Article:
Initiative
CVE-2019-8608: G. Geshev working with Trend Micro Zero Day Initiative
CVE-2019-8609: Wen Xu of SSLab, Georgia Tech
CVE-2019-8610: Anonymous working with Trend Micro Zero Day Initiative
CVE-2019-8611: Samuel Groß of Google Project Zero
CVE-2019-8615: G. Geshev from MWR Labs working with Trend Micro’s
Zero Day Initiative
CVE-2019-8619: Wen Xu of SSLab at Georgia Tech and
Hanqing Zhao of Chaitin Security Research Lab
CVE-2019-8622: Samuel Groß of Google Project Zero
CVE-2019-8623: Samuel Groß of Google Project Zero
CVE-2019-8628: Wen Xu of SSLab at Georgia Tech and
Hanqing Zhao of Chaitin Security Research Lab

Wi-Fi
Available for: iPhone 5s and later, iPad Air and later, and iPod
touch 6th generation
Impact: A device may be passively tracked by its WiFi MAC address
Description: A user privacy issue was addressed by removing the
broadcast MAC address.
CVE-2019-8620: David Kreitschmann and Milan Stute of Secure Mobile
Networking Lab at Technische Universität Darmstadt

Additional recognition

Clang
We would like to acknowledge Brandon Azad of Google Project Zero for
their assistance.

CoreFoundation
We would like to acknowledge Vozzie and Rami and m4bln, Xiangqian
Zhang, Huiming Liu of Tencent’s Xuanwu Lab for their assistance.

Kernel
We would like to acknowledge Brandon Azad of Google Project Zero and
an anonymous researcher for their assistance.

MediaLibrary
We would like to acknowledge Angel Ramirez and Min (Spark) Zheng,
Xiaolong Bai of Alibaba Inc. for their assistance.

MobileInstallation
We would like to acknowledge Yiğit Can YILMAZ (@yilmazcanyigit) for
their assistance.

Safari
We would like to acknowledge Ben Guild (@benguild) for their
assistance.

Installation note:

This update is available through iTunes and Software Update on your
iOS device, and will not appear in your computer’s Software Update
application, or in the Apple Downloads site. Make sure you have an
Internet connection and have installed the latest version of iTunes
from https://www.apple.com/itunes/

iTunes and Software Update on the device will automatically check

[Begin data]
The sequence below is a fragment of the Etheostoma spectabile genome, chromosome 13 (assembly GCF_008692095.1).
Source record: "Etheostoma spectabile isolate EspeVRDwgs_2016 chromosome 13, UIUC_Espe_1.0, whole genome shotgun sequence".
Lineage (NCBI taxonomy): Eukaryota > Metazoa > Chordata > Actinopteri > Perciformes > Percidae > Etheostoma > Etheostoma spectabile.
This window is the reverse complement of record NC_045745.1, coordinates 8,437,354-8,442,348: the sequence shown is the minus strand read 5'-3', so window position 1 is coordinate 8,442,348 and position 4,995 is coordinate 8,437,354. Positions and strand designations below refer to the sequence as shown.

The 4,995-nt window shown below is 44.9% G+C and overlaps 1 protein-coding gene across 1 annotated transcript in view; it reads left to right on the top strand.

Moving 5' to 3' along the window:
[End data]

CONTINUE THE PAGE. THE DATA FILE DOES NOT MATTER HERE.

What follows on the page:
Apple’s update server on its weekly schedule. When an update is
detected, it is downloaded and the option to be installed is
presented to the user when the iOS device is docked. We recommend
applying the update immediately if possible. Selecting Don’t Install
will present the option the next time you connect your iOS device.

The automatic update process may take up to a week depending on the
day that iTunes or the device checks for updates. You may manually
obtain the update via the Check for Updates button within iTunes, or
the Software Update on your device.

To check that the iPhone, iPod touch, or iPad has been updated:

* Navigate to Settings
* Select General
* Select About. The version after applying this update
will be “iOS 12.3”.

Information will also be posted to the Apple Security Updates
web site: https://support.apple.com/kb/HT201222

watchOS 5.2.1 security update

Apple released a security update for Apple Watch, watchOS 5.2.1, on May 13, 2013. You can subscribe to Apple security announcements at https://lists.apple.com/mailman/listinfo/security-announce/


APPLE-SA-2019-5-13-4 watchOS 5.2.1

watchOS 5.2.1 is now available and addresses the following:

AppleFileConduit
Available for: Apple Watch Series 1 and later
Impact: An application may be able to execute arbitrary code with
system privileges
Description: A memory corruption issue was addressed with improved
memory handling.
CVE-2019-8593: Dany Lisiansky (@DanyL931)

CoreAudio
Available for: Apple Watch Series 1 and later
Impact: Processing a maliciously crafted movie file may lead to
arbitrary code execution
Description: An out-of-bounds read was addressed with improved input
validation.
CVE-2019-8585: riusksk of VulWar Corp working with Trend Micro’s Zero
Day Initiative

Disk Images
Available for: Apple Watch Series 1 and later
Impact: A malicious application may be able to read restricted memory
Description: An out-of-bounds read was addressed with improved bounds
checking.
CVE-2019-8560: Nikita Pupyshev of Bauman Moscow State Technological
University

Kernel
Available for: Apple Watch Series 1 and later
Impact: A malicious application may be able to execute arbitrary code
with system privileges
Description: A use after free issue was addressed with improved
memory management.
CVE-2019-8605: Ned Williamson working with Google Project Zero

Kernel
Available for: Apple Watch Series 1 and later
Impact: A local user may be able to cause unexpected system
termination or read kernel memory
Description: An out-of-bounds read was addressed with improved bounds
checking.
CVE-2019-8576: Brandon Azad of Google Project Zero, unho Jang and
Hanul Choi of LINE Security Team

Kernel
Available for: Apple Watch Series 1 and later
Impact: An application may be able to cause unexpected system
termination or write kernel memory
Description: A type confusion issue was addressed with improved
memory handling.
CVE-2019-8591: Ned Williamson working with Google Project Zero